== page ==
The beginning of the end for the Senate filibuster?

Senator Tom Harkin has tried repeatedly to change Senate procedures that obstruct simple majority rule. In January of this year, Senate Democrats failed to coalesce around his reasonable filibuster reform proposals, opting instead for what Harkin called “baby steps” that “don’t get to the heart of the matter.”

Tonight, while the chamber debated a low-profile bill, Senate Majority Leader Harry Reid used a simple majority vote to change Senate rules. He was targeting a procedure that amounted to a repeat filibuster rather than the filibuster itself, but he may have set the stage for major rule changes in the future.

Alexander Bolton reported the story for The Hill. The Senate was considering the Currency Exchange Rate Oversight Reform Act of 2011 and had just approved a cloture motion to end debate by a vote of 62 to 38 (roll call). Harkin voted with most Senate Democrats for cloture, while Chuck Grassley voted with most Republicans against ending debate.

Senate Minority Leader Mitch McConnell then tried to force a vote on a motion to suspend the rules so that further amendments could be considered. According to Bolton, “Republicans planned to use this right of the minority to embarrass Obama by showing that many Democrats do not support his jobs package as originally drafted.” (Some Democrats don’t like how the president proposed to pay for that jobs bill.)

Democrat Mark Begich was presiding over the Senate tonight and ruled that McConnell “does not need unanimous consent to force a vote on a motion to suspend the rules to consider amendments after cloture has already been approved.” But Reid considered McConnell’s motion a second filibuster, so he appealed the chair’s ruling. In a 51 to 48 vote (roll call), the Senate voted not to let the decision of the chair stand. In other words, McConnell didn’t get a second bite at the filibuster apple on this bill.

Grassley voted with all Republicans plus Democrat Ben Nelson to let the decision of the chair stand. Harkin voted with all the other Democrats present against the chair’s decision to let McConnell offer his motion without unanimous consent. Bolton comments,

The surprise move stunned Republicans, who did not expect Reid to bring heavy artillery to what had been a humdrum knife fight over amendments to China currency legislation. […]

The maneuver is arcane but momentous. If a simple majority of the Senate votes with Reid and strikes down the ruling, the chamber’s precedent will be changed through the unilateral action of one party.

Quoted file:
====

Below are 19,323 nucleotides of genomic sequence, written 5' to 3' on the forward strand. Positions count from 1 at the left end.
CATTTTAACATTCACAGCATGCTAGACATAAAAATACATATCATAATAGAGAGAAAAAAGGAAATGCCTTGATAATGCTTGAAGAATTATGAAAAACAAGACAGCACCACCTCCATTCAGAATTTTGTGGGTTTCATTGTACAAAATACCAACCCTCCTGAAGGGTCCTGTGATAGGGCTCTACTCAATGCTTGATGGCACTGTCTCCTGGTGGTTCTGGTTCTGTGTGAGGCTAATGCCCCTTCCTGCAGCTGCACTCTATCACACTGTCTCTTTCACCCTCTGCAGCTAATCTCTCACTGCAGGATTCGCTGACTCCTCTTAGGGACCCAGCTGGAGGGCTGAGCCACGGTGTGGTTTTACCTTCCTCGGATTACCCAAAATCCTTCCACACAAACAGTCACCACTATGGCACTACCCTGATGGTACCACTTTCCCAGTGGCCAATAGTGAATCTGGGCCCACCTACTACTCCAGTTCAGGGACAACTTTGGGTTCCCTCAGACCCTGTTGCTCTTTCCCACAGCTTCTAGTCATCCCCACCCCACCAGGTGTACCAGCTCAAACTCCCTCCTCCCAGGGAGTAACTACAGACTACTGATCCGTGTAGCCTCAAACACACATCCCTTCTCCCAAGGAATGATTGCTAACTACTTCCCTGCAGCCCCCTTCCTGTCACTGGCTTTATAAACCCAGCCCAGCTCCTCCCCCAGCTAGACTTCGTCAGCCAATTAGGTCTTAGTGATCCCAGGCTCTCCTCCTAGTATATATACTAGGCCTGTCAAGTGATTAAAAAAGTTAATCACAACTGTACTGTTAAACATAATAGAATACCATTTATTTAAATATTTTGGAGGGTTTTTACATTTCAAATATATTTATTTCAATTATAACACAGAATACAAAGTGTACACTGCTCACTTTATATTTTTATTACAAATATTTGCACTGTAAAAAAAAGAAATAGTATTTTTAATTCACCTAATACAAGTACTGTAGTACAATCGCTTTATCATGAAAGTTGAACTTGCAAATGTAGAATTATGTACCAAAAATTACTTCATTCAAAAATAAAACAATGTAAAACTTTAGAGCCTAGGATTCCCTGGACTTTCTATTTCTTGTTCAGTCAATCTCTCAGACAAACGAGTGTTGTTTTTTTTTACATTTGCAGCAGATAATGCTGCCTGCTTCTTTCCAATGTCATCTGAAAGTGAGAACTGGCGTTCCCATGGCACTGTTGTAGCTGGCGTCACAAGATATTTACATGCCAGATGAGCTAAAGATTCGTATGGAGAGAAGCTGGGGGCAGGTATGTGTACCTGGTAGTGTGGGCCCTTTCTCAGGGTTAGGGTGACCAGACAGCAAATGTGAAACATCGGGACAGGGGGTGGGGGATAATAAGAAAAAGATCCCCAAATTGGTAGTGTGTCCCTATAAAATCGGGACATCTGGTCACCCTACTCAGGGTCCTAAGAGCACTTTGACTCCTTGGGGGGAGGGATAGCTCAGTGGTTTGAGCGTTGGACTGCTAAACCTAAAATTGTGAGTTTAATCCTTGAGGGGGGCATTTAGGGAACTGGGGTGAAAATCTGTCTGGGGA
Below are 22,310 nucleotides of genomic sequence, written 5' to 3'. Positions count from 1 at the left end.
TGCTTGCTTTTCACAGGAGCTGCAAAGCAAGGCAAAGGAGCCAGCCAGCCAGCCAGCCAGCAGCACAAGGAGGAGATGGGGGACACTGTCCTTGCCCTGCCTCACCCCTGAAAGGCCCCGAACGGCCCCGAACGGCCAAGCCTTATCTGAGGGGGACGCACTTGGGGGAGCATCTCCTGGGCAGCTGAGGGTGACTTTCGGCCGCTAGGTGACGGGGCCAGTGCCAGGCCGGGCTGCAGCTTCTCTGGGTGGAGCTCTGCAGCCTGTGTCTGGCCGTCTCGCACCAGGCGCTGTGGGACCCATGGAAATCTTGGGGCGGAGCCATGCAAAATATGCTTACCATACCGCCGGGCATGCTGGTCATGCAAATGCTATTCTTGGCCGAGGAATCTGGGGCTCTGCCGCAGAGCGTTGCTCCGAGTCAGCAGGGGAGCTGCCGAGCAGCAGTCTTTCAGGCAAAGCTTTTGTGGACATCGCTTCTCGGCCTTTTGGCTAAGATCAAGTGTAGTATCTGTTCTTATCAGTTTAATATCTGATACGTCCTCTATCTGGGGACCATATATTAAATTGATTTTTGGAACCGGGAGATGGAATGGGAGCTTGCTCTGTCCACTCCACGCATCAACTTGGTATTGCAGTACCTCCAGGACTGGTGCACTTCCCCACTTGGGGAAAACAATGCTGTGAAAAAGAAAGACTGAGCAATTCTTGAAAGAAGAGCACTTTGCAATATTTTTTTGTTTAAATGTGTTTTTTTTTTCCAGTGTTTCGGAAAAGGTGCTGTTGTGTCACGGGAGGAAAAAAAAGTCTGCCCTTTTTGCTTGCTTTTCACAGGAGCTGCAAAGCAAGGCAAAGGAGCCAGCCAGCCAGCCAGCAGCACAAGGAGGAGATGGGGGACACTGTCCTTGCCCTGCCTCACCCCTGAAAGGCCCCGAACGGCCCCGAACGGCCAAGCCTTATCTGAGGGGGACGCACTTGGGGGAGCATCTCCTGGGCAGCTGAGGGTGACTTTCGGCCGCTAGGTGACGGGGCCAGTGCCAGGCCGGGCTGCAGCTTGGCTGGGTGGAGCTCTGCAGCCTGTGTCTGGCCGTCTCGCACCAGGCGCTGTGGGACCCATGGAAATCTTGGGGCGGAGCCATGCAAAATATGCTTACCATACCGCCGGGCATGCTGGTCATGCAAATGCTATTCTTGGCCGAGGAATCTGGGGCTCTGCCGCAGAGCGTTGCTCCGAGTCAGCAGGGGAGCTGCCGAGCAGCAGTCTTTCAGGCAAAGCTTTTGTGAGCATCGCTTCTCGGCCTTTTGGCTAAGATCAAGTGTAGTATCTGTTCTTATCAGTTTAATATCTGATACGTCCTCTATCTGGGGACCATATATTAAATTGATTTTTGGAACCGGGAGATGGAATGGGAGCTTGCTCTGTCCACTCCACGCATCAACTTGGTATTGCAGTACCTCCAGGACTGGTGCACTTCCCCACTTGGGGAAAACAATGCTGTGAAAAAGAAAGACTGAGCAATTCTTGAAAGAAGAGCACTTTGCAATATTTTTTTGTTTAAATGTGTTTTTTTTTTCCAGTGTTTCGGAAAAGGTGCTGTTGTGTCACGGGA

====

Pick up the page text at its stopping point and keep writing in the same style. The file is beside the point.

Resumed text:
Republicans had considered using this maneuver, dubbed the “nuclear option,” in 2005 to change Senate rules to prohibit the filibuster of judicial nominees. Democrats decried the plan and the crisis was resolved by a bipartisan agreement forged by 14 rank-and-file senators known as the Gang of 14.

Senate Republicans were furious at Reid’s actions.

“Just wait until they get into the minority!” one GOP staffer growled.

Note: filibuster reform advocates prefer the term “constitutional option” to “nuclear option,” since nothing in the U.S. Constitution indicates that a super-majority vote is required to change Senate rules.

Republicans are favored to win a majority of U.S. Senate seats in the 2012 elections. I wouldn’t be surprised to see a future GOP majority leader use tonight’s precedent to limit Democrats’ ability to use the filibuster. Elections have consequences.

Any relevant thoughts are welcome in this thread.

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  • If the filibuster goes...

    you’ll see a lot more overturning of laws, once the next shift in party control happens.  Since you rarely see one party in control of all branches plus 60 senators, this kind of thing has never really happened before.  We may see laws come off the books before the executive branch has the opportunity to begin implementation.

    Keep in mind, given the nature of the “undemocratic” Senate (by constitutional design…and as Iowans, we should love the Senate), it seems as though conservatives will generally have more control in the Senate than liberals.  As such, liberal folks should be wary of changing, even bending rules that will certainly come in handy in the future…Obama’s health care law anyone?